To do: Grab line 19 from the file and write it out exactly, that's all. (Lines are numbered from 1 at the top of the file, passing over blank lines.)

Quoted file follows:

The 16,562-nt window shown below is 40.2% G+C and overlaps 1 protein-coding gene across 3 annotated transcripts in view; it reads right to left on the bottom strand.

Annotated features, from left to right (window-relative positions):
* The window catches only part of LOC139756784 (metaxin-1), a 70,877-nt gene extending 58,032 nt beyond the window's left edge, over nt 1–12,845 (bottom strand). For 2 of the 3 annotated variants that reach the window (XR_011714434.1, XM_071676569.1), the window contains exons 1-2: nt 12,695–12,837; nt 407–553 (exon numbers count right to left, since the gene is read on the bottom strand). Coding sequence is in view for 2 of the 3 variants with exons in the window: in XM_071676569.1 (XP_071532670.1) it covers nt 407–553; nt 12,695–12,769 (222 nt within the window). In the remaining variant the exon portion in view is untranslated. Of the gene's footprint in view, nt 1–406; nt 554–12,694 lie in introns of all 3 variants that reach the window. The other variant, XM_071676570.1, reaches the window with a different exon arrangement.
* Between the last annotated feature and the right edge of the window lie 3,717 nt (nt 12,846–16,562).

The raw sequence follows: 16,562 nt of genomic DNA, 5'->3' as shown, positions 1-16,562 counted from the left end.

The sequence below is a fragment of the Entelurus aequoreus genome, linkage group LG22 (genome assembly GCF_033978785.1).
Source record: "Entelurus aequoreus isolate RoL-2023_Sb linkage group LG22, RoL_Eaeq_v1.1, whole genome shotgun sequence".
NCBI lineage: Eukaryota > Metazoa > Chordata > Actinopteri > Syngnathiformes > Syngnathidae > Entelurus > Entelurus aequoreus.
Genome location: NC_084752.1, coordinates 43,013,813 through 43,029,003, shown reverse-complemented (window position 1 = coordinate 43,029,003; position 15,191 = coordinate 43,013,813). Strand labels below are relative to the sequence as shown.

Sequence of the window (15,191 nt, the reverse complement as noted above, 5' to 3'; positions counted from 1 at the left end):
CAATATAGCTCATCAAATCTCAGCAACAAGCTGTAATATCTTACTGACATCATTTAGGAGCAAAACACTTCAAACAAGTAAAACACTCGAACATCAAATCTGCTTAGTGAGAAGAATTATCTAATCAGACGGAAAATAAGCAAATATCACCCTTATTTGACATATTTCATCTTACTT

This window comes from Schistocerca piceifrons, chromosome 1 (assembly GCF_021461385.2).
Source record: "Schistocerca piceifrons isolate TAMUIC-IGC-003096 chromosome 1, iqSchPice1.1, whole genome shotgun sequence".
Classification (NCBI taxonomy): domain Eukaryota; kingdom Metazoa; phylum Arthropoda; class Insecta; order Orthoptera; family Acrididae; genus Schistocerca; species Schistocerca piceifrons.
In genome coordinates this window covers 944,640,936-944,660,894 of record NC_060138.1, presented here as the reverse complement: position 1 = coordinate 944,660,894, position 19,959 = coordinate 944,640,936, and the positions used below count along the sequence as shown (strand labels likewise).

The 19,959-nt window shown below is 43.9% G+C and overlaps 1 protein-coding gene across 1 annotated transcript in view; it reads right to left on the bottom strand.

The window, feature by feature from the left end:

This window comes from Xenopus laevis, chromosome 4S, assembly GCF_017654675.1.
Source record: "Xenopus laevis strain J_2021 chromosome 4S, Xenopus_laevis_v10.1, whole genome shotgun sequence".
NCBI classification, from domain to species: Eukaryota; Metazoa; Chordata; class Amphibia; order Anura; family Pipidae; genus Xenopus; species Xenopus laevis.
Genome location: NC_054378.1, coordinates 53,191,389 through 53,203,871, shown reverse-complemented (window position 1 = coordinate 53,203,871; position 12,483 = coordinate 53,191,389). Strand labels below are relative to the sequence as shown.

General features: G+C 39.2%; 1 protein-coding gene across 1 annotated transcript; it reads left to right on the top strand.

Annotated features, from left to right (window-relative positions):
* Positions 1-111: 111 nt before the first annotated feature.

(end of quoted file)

Source record: "Xenopus laevis strain J_2021 chromosome 4S, Xenopus_laevis_v10.1, whole genome shotgun sequence".